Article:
Need Help? Talk to Our Experts
Hey! Excuse me. May I have a moment of your time?
This piece talks briefly about attention, not necessarily how to get it but once you have it, the importance of using and caring for it in the most considered way. The concept is not a new idea but an initial intention that has seemed to have gotten lost in the accelerated growth of the advertisement industry in recent years. What was once a billboard in a street is now a digital image in a whole different kind of marketplace. Counting footfall now doesn’t involve feet at all. Alongside this expansion, the pace of life has been speeding up. Today, cybermetrics are the bearing in which we map out performance, strategy, and optimizations. Some of which encapsulate consumers’ time; CPM, CPV, CPCV. These give us figures of how much we are willing to spend for a piece of someone’s time. And now that we have purchased this moment from a potential customer, what are we going to do with it?
A phase batted around by platforms like it makes sense but it is the ideology to capture a viewer’s attention from the very beginning. In video media, we may hear this referred to as a “front-loading”. Traditional story arcs of film trilogies draw out the detail leaving us on tenterhooks holding out for more, building to a climax and dropping to a resolution. Whereas the Front-loaded or Emerging story arc hits the ground running to a short peak where it delivers the majority of the message in the first few seconds.
Too many people talk about how to get attention for all the tricks, tips and thumbnails.
People put the onus on grabbing and bating people’s time but then the conversation seems to stop. In PPC, after the placement has been bought, we need to convert that time into active attention. The difference between hearing and listening, looking and watching.
At our disposal, there are plenty of strategies and systems to target the right people. As opposed to getting mass attention very cheaply and efficiently, we should be focusing more on the value of that attention and we need to use it wisely. When attention is not used effectively, it’s wasted for both the company and the consumer.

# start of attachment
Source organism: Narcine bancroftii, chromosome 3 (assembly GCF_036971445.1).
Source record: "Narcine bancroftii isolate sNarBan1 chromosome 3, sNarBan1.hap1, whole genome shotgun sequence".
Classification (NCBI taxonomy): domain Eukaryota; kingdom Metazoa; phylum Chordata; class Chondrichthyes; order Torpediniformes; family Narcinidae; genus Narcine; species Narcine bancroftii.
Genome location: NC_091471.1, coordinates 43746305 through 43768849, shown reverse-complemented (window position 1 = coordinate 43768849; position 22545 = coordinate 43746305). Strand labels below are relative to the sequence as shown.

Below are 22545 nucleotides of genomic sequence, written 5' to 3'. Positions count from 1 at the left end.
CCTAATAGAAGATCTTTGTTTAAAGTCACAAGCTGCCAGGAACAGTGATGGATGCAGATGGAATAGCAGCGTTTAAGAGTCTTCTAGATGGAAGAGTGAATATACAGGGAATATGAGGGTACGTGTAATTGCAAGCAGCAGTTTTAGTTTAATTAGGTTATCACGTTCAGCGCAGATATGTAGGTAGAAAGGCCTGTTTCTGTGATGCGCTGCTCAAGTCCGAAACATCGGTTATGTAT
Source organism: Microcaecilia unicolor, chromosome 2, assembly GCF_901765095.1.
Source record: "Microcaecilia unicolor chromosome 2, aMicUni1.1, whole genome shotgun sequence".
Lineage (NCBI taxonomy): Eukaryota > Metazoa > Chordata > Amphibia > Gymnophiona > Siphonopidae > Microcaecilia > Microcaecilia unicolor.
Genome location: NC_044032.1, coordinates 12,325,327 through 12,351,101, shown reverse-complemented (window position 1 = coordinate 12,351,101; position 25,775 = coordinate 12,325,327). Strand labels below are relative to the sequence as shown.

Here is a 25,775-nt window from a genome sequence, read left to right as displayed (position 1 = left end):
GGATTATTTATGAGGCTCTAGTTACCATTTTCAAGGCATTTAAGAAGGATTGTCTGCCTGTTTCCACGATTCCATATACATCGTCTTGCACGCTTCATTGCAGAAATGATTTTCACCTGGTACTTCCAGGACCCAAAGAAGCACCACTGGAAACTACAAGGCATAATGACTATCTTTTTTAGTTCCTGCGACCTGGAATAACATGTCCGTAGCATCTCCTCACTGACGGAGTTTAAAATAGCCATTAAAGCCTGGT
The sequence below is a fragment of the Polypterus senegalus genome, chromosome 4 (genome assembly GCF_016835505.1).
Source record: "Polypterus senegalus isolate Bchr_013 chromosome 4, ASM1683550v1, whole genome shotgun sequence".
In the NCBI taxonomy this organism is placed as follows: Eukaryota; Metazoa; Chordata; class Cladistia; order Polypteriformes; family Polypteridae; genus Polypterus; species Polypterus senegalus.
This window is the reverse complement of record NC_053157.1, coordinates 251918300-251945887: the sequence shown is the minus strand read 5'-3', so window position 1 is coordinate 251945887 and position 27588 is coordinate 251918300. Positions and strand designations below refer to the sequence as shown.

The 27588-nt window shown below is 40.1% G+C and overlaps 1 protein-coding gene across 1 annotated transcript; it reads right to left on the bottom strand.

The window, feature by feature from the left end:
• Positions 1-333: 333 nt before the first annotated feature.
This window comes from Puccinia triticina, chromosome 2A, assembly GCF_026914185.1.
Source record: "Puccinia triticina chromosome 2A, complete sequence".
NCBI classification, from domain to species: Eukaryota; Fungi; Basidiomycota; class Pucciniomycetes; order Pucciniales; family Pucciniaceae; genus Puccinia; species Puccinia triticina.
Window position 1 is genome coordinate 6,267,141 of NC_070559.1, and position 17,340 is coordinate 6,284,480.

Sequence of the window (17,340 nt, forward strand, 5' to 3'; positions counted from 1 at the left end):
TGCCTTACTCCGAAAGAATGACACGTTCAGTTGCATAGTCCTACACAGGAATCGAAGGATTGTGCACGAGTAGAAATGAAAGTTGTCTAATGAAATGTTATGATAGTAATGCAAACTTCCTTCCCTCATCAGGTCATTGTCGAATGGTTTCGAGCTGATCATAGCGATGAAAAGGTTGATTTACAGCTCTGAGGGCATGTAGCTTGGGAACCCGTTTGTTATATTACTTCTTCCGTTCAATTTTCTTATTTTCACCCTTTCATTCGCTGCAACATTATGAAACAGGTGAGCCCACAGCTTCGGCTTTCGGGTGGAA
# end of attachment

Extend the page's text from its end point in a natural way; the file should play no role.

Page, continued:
In the 21st century, society has unfortunately bred us on the idea of mass production, with perceived benefits of ease, convenience, and cost-effectiveness while simultaneously replacing the skill and quality of tradesmanship. Take fishing as an example. Large scale industrial fishing often uses huge weighted nets, dragged along the seabed, catching any and all fish in its path (Also, destroying reefs and marine ecosystems at the same time but that is an argument for another article). While this results in a big pool of fish, only a very small portion of what is captured will be the intended target. On the other hand, skilled, local fishermen often use line fishing as a method for catching a particular fish. Hooks are thrown out in the best locations, at the right time and are baited with the target species’ favorite food, until hopefully, many of these specific species are on the line. This results in smaller quantities of fish caught at the end of the day, but the fish that are caught are exactly what was desired, with little repercussions in the process.
We view the rising impression frequency of an ad as a negative thing. Multiple impressions of the same consumer resulting in no action can weaken brand perception. But why don’t we translate that down to the length of a single impression? If we can best value the attention of one consumer, refining the message we want to communicate, then we shorten and solidify that customer journey from the first touchpoint.
To personify this, we remember the quote and not the speech, we hold on to the punchline and not the setup. We, as the advertisers, need to put in the effort to construct, to reduce the work of consumers. Surely, the goal is to have a message, an image, an advert that resonates quickly and widely. It’s no secret that people’s attention span is shortening and so with it, our retention is lowering. And therefore, as this trend continues, we too need to respect and reevaluate our appreciation of attention.
Refund Policy|Terms & Condition|Blog|Sitemap